I like evaluations of performance. Evaluations tell you if you are getting better or getting worse. The human body is in a constant state of adaptation and never stays the same. Keep track of your cadence by counting your steps for twenty seconds and then multiplying by four. Use that information to track your fitness level. Ideally it should get easier to walk, at faster pace over a greater period of time.
15 x 4 = 60 Pokey Joe.
20 x 4 = 80 Still too slow.
25 x 4 = 100 Good job.
Michael S. O’Hara, PT, OCS, CSCS
*Walk Briskly for Your Health. About 100 Steps a Minute, Gretchen Reynolds, New York Times, June 27, 2018
In our May issue, Mike O’Hara discusses the importance of walking. If you have pain or difficulty with walking, there are things that help. Mike demonstrates some exercises to get you ready. Be sure to read Jeff Tirrell’s article on squatting, and read about Afterburn–a new class at Fenton Fitness that uses heart rate monitors while training.
Movement You Should Master
Modern medicine is keeping us alive longer, so now we need to put some effort into staying lively longer. Mastering specific movements will improve our quality of life and help us stay independent and injury-free. I have come up with several exercises you can use to make yourself stronger, more durable, and develop a healthier, more functional body. An exercise that I have found to be very helpful in restoring the capacity to get up and down off the floor is the Step Up.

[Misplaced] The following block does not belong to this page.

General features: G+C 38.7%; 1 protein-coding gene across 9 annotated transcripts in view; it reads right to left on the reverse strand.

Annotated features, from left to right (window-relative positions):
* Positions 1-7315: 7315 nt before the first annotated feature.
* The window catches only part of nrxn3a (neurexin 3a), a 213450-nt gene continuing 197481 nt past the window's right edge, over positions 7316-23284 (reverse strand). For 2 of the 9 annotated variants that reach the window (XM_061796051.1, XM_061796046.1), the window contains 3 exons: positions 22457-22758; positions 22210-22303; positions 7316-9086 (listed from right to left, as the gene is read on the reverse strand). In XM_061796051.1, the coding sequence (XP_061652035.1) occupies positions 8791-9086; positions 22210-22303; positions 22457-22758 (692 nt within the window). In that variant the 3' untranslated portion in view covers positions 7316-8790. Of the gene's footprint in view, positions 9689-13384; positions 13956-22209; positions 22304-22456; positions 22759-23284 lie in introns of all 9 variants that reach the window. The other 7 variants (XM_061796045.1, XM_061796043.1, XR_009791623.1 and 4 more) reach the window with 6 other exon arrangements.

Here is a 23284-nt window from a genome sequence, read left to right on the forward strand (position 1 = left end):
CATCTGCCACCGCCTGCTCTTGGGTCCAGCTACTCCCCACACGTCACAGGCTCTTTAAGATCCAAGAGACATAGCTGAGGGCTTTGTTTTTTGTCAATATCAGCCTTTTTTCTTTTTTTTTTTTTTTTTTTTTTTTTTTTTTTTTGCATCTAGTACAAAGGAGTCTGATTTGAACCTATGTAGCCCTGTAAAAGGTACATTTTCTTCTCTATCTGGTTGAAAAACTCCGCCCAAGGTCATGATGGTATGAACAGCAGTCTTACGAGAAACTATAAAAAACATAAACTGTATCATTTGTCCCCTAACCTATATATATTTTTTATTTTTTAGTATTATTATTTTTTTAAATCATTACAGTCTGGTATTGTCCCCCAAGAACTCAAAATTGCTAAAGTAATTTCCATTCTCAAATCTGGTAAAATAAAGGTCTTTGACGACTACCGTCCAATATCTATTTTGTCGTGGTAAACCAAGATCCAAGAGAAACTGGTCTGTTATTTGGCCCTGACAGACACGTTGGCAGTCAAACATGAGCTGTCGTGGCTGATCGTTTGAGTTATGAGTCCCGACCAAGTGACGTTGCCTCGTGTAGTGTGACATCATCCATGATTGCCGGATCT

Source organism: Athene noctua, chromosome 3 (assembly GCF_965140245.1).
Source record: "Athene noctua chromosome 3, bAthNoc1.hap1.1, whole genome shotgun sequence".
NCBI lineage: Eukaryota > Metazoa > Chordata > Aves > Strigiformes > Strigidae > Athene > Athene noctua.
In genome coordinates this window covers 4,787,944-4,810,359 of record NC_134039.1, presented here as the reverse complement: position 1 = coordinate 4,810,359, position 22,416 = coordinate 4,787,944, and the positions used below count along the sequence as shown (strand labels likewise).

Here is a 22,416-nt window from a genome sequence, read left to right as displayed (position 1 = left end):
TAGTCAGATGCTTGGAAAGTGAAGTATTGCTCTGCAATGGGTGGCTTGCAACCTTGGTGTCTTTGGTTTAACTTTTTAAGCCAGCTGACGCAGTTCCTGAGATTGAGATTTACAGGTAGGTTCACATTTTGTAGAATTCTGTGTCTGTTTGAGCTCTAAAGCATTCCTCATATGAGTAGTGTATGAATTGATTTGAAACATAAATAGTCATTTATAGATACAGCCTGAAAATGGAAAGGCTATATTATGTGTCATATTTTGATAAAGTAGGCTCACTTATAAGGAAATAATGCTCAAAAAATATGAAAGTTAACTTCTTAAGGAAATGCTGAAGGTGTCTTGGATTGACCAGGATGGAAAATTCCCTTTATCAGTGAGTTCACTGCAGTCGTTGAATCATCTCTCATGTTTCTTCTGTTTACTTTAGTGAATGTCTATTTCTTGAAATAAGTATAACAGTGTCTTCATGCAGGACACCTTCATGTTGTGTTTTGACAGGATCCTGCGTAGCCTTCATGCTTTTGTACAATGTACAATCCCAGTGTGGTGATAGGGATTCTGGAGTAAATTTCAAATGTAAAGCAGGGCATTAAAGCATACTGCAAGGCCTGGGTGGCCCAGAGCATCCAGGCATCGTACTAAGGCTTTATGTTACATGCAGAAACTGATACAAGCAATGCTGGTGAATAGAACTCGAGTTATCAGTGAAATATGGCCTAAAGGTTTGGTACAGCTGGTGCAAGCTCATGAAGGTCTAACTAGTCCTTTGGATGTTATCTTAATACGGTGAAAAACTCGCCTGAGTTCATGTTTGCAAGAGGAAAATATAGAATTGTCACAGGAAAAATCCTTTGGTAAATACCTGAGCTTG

The ability to go up and down steps will almost always be needed. Losing this ability is a sure sign that one’s quality of life and independence are quickly fading. Step Ups can be done in a variety of different directions and loaded a number of ways making them easily progressed or regressed based on goals and fitness level. Step Ups improve balance and strength in the glutes, quads, and hamstrings. Depending how you load, they can also challenge the core and shoulders. The average step in the United States is 7 inches tall. Strive to work up to a 14 inch box so that no flight of stairs will ever intimidate you.
Here Coach Katie demonstrates two different versions we like to use and the benefits of each along with some progressions. Watch the video and give it a try: https://youtu.be/iGXtKyGlKMg.
1) Anterior Step up (Progression: Anterior Step Up with Racked Kettlebell hold)
2) Lateral Step Up (Progression: Lateral Step Up with one side loaded)
-Jeff Tirrell, CSCS, Pn1
The August Newsletter includes an article by Mike O’Hara, PT on training the muscles of the torso. Included are exercises for training with video demonstration. Also by Mike is an article on training to prevent Achille’s tendon injury–the most injured tendon among recreational runners. Be sure to check out the Fenton Fitness Love Your Jean Challenge.